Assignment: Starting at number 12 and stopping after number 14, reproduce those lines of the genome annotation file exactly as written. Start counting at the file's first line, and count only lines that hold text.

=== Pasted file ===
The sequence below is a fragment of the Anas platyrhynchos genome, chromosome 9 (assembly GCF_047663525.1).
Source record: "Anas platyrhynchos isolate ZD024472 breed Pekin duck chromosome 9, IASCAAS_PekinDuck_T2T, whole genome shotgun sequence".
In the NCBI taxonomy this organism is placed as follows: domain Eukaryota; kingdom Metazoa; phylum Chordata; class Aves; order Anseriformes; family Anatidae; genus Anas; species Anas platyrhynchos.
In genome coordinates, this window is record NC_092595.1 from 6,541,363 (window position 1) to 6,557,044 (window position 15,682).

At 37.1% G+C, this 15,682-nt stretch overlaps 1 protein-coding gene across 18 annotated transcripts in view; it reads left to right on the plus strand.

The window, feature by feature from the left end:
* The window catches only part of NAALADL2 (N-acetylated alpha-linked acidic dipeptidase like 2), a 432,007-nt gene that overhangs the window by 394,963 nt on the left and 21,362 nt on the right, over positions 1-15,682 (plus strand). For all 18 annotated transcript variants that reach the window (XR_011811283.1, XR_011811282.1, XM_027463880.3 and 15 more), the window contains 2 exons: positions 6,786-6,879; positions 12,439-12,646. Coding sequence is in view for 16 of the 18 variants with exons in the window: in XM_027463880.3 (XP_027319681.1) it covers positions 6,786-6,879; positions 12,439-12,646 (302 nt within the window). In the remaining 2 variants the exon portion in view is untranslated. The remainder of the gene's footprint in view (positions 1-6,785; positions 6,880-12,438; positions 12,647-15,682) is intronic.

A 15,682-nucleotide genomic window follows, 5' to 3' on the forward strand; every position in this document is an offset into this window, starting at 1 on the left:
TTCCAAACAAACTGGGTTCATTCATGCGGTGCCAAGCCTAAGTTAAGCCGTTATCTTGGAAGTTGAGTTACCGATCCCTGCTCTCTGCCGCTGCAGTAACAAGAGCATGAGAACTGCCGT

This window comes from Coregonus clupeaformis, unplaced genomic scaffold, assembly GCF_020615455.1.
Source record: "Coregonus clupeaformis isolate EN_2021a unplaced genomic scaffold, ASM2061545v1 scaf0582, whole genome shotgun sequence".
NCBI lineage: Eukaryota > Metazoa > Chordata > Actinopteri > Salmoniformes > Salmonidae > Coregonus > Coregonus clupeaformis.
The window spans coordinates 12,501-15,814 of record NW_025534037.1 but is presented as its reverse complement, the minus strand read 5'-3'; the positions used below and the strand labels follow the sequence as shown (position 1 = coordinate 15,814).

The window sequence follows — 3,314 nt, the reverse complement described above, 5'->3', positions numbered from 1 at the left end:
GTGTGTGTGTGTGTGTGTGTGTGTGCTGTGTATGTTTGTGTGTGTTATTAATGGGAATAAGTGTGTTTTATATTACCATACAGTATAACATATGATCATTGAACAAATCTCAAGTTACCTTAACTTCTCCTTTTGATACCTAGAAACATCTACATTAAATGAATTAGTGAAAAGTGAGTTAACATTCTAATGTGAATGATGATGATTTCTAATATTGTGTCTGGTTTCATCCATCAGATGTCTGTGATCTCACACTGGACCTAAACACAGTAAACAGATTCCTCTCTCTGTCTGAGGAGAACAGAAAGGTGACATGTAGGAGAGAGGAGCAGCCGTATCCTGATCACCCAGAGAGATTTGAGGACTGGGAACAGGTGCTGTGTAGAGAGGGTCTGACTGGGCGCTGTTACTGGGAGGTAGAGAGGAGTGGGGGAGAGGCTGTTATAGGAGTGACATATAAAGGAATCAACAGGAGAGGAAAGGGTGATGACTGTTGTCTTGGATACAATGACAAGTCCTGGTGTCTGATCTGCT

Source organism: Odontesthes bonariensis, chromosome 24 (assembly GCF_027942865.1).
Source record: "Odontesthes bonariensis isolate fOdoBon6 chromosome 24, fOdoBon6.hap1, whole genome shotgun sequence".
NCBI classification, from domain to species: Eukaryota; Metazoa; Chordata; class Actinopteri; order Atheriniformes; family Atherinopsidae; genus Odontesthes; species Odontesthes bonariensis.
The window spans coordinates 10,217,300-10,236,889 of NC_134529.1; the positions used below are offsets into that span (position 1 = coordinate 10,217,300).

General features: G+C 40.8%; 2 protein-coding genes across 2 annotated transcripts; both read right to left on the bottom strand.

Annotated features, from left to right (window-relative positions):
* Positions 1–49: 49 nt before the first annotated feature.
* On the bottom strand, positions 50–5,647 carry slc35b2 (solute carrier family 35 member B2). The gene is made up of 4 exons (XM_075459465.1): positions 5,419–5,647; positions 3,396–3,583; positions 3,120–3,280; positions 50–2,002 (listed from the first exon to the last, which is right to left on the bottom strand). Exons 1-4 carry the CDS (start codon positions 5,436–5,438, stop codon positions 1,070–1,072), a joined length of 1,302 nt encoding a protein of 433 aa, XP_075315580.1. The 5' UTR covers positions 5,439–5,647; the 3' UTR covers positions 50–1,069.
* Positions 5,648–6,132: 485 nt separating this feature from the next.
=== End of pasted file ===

NCBI lineage: Eukaryota > Metazoa > Chordata > Actinopteri > Salmoniformes > Salmonidae > Coregonus > Coregonus clupeaformis.
The window spans coordinates 12,501-15,814 of record NW_025534037.1 but is presented as its reverse complement, the minus strand read 5'-3'; the positions used below and the strand labels follow the sequence as shown (position 1 = coordinate 15,814).

The window sequence follows — 3,314 nt, the reverse complement described above, 5'->3', positions numbered from 1 at the left end: